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Dallas City Performance Hall, Dallas

The Dallas City Performance Hall, Dallas, is a 70,000-square-foot, 750-seat professional theater located in the 68-acre renowned City of Dallas Arts District. The $40.5 million facility opened in September 2012, and is designed for theater, music and dance performance companies. The project has received the North Texas Roofing Contractors Association's 2012 Golden Hammer award and is being submitted for LEED Silver certification. The hall features a 25,000-square-foot roof with Kalzip Alupluszinc 65/400 continuous panels in varying lengths from Valparaiso, Ind.- based Kalzip Inc. The varying lengths form a natural wave that mimics the flow of music and sound. Kalzip's zinc-coated aluminum panels were used as the visible exterior surface and Kalzip's sounddampening material was added to the roofing assembly for additional acoustic mass.

The project was designed by a joint partnership of the Skidmore, Owings & Merrill LLP as design architect, and Corgan Associates Inc., as architect of record. R. Kirk Johnson, associate at Corgan, was the project director responsible for project delivery and sustainability. Kalzip engineers provided product information, technical advice, construction submittals and on-site supervision.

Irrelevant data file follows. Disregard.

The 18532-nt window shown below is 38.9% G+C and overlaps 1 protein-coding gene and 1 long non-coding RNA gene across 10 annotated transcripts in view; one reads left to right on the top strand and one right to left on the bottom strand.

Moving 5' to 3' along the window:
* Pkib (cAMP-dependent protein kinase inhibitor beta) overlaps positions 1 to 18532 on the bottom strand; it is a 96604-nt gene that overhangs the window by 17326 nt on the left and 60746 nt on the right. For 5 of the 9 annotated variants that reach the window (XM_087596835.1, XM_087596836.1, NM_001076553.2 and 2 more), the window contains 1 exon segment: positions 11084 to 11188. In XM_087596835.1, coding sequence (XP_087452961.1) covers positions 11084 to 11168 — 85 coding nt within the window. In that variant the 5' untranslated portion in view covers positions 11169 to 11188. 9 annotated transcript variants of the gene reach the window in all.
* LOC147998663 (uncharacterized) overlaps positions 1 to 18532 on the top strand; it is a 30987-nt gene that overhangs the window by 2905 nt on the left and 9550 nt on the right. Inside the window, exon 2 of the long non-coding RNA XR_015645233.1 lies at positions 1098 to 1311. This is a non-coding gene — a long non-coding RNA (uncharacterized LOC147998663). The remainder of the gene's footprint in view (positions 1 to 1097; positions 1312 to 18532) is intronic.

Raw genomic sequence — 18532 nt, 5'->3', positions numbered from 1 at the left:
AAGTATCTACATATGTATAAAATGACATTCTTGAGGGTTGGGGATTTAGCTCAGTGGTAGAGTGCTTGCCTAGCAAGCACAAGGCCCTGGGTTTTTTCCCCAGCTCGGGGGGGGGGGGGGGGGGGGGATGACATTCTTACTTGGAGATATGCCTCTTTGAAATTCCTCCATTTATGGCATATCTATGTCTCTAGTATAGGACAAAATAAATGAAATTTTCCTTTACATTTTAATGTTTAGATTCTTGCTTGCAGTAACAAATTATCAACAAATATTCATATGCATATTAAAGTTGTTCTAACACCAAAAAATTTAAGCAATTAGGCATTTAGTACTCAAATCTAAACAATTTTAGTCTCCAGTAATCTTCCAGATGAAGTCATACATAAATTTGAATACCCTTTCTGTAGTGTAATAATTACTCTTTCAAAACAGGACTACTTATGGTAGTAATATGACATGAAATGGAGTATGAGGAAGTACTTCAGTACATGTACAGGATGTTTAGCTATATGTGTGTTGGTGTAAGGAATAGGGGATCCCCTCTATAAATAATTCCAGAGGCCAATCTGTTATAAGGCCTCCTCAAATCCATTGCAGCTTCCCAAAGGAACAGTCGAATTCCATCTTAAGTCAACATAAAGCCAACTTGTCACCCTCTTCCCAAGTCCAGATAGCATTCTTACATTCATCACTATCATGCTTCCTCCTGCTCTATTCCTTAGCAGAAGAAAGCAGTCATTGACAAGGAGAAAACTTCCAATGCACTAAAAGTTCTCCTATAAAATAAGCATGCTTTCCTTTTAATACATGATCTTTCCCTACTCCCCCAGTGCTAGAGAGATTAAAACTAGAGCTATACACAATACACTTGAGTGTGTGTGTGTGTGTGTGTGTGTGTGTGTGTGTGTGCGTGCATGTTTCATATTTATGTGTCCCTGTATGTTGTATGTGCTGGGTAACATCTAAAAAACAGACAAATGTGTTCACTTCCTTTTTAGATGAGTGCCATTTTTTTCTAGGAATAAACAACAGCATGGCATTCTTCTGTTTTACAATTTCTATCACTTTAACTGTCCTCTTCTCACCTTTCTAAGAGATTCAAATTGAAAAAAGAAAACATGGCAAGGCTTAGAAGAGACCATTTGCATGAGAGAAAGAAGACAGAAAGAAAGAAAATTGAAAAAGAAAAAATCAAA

"Kalzip's data base of acoustical information allowed Jaffe Holden, the project acoustician, to provide guidance for product usage," Johnson says. "A multi-layered sandwich assembly consisting of structural metal decking, high-density acoustic batt insulation, rigid board roofing insulation, Kalzip sound dampening mat, plywood, weather barrier, anti-drumming membrane, and zinc-coated aluminum panels was used as the acoustic and thermal barrier. All of the roofing assembly was applied on-site."

McCarthy Building Cos. was the construction manager, and the roofing subcontractor was Castro Roofing. According to Scott Brown, sheet metal manager for Castro and manager for this project, logistics were a primary concern on his portion of the work on this downtown Dallas facility.

"The location and restrictions on getting materials in and out were a major consideration," explains Brown. "But our biggest challenge was getting the panels up to the roof. The panels were different lengths, with the biggest ones being 305 feet long. To get those panels up we had to close off the area because they reached out into the street. So we closed the street at three in the morning to run the panel up to the roof. It took 22 men to handle the panel coming out of the fabricating machine and 22 more men to pull it up on the roof. It was more of a logistical challenge because the panels are not heavy and they have a natural finish."

Kalzip Inc., www.kalzip.com